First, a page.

We seem to be preoccupied with our own demise. Whether it’s great apes taking over San Francisco – that could be an improvement – or a weird fixation with what happens to the world after all the people leave, American media, at least, seems to be asking the question: What happens if we disappear or are supplanted?
Following a rash of UFO sightings and maybe a crash in Roswell, New Mexico – well, something crashed, anyway – Hollywood cashed in with a rash of alien movies, like Earth Versus the Flying Saucers (1956). These movies were, for the most part, formulaic. Aliens invade, aliens are winning, a last-minute crash program by scientists in a secret government compound powered by generators, slide rules, and Timex watches develops a weapon that turns the tide and all the aliens’ saucers, etc., crash. In other words, we are saved by the military-industrial complex.
In a few of the old alien invasion movies, we are saved by cooperation with the United Nations, as well as the military-industrial complex. In most of these old movies, we win. One movie in particular breaks ranks. In the original The Day the Earth Stood Still (1951), we are forced to join the outer space version of the United Nations or we are to be made extinct. In that old flick, we are so dangerous to more advanced civilizations that we are perceived as a future threat to intergalactic peace. We are left with a choice – well, kind of.
Now we have movies where the whole environment turns against us because we are burning too many fossil fuels. We have documentaries that show us how our mighty buildings decay after mankind becomes extinct. Additional documentaries tell us that since both the Mayan calendar runs out in 2012 and Nostradamus specified a similar date for man’s demise, if you decode him the proper way, the world is ending in 2012. Then there was the movie 2012 released in 2009 where the whole planet turns against us. A few folks escape by submarine, mostly government bureaucrats, a few super-wealthy types, and some Pentagon deadwood – mostly folks who can’t tell toothpicks from matches.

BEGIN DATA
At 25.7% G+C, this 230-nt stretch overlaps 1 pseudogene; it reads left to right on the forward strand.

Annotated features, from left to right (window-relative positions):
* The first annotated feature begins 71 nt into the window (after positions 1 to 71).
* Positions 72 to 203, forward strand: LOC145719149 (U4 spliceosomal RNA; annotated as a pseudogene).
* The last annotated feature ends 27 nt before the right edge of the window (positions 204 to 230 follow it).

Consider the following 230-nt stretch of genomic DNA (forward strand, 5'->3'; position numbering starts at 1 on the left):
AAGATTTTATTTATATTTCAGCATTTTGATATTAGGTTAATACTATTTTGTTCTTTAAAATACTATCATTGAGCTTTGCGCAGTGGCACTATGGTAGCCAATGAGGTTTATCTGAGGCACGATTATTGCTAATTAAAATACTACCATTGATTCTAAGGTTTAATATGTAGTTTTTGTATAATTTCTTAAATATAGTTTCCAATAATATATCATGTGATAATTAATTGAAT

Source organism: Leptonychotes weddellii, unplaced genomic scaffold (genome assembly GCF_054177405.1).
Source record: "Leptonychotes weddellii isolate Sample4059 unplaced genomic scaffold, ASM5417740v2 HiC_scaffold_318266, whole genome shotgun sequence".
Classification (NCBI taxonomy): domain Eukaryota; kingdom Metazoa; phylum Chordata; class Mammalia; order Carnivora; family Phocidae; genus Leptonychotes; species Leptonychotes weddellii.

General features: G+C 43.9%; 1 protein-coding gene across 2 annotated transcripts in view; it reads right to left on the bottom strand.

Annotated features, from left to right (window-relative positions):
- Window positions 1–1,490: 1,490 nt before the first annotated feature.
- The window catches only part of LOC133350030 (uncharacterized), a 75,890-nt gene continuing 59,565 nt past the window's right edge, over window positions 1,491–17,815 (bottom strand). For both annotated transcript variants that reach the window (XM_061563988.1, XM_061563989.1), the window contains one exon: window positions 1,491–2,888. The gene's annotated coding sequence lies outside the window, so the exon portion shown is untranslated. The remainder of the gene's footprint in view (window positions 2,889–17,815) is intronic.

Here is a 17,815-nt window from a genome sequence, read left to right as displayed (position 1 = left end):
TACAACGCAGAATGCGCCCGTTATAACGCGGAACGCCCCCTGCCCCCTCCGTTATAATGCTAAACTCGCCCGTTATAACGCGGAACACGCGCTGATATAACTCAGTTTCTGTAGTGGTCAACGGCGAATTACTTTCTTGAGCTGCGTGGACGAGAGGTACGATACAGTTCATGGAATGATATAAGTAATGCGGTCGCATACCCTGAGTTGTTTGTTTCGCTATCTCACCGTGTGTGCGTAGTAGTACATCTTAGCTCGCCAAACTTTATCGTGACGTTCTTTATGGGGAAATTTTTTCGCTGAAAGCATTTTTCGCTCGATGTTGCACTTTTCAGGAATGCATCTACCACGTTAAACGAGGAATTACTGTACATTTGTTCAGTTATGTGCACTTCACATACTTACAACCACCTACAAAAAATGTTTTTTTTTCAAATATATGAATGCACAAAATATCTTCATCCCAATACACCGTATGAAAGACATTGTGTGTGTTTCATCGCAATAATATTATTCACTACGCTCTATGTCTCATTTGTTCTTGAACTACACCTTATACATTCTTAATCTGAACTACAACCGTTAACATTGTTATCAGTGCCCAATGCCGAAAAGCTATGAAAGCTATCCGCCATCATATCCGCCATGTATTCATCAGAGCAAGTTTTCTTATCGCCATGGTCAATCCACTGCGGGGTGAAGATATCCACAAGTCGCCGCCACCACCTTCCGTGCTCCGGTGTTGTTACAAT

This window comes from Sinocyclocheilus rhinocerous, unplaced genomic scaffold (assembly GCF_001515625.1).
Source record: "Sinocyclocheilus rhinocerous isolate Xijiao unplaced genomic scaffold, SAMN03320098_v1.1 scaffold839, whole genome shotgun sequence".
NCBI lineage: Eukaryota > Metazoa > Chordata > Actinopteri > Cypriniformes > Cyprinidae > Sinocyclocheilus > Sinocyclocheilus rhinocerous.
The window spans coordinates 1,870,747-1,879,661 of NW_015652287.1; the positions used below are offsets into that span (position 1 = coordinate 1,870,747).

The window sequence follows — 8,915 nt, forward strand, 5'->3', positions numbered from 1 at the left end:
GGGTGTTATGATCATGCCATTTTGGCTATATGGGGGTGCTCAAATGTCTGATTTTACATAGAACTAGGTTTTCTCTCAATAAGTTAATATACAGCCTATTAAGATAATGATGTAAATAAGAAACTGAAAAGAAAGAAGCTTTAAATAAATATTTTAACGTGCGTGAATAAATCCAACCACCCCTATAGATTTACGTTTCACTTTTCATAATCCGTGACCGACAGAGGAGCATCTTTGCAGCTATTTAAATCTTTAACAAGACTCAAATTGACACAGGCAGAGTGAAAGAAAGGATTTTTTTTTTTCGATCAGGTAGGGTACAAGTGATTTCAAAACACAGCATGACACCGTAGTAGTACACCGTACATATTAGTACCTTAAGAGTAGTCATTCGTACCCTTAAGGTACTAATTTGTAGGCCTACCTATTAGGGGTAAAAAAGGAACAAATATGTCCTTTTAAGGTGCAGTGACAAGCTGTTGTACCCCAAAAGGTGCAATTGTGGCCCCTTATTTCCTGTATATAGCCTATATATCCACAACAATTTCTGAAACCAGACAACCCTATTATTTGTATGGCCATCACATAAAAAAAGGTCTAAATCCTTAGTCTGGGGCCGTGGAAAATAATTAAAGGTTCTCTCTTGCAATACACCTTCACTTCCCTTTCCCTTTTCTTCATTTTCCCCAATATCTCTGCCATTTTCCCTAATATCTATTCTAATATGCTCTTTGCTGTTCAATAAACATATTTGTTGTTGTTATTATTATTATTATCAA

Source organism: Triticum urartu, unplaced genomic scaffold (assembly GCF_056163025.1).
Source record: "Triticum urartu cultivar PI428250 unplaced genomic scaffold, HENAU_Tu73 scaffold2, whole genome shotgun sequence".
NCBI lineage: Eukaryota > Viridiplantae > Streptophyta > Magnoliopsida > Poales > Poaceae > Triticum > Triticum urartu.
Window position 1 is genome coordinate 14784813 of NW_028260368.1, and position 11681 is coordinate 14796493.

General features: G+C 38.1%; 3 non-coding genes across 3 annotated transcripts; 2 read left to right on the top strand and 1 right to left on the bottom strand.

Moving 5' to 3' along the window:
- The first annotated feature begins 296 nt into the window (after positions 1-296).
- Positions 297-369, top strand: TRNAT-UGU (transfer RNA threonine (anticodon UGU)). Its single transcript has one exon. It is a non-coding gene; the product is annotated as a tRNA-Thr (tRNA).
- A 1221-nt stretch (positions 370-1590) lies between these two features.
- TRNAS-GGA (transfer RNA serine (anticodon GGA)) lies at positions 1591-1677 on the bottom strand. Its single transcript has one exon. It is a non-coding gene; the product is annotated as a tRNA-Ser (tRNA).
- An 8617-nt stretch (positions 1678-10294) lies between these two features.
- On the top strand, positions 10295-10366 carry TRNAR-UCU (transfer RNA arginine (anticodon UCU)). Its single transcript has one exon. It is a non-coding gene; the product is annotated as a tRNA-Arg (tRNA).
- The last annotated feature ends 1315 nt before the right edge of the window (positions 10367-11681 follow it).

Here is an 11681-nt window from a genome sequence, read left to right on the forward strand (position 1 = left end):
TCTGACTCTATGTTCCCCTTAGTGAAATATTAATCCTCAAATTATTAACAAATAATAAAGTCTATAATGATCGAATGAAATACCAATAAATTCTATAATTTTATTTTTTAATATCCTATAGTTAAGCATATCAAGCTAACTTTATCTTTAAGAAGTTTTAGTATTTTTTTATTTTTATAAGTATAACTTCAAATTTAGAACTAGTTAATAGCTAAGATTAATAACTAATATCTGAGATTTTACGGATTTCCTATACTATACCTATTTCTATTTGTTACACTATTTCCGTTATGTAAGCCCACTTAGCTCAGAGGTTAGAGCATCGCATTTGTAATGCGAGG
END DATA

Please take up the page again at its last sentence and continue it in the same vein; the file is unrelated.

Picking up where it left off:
Maybe great apes taking over isn’t such a bad idea.
Not to be outdone, the Christian community and its media have a few folks setting dates as well. One old date setter, having failed to get the faithful out of here in 1994, tried again a few months back. Let’s just say I didn’t have a picnic on the roof so I could be first in line to glory.
Christians should know better. Does scripture itself not tell us that “no one knows the day or the hour,” referring to the second coming? Christians should perhaps be more concerned with “occupying till he comes,” and I take that to mean doing the work of the Church, not waiting on the demise of the current regime or our species.
When it comes to the end of days coming anytime soon, call me a skeptic. In the meanwhile, I guess it is kind of interesting for the nice scientist on the idiot box to explain to me how long it will take kudzu vines to rip apart the Empire State Building after we are all killed by weaponized viruses unless we are first eaten by Mayan zombies. It might hold my attention until dove season, anyway. The End.Powered by Sidelines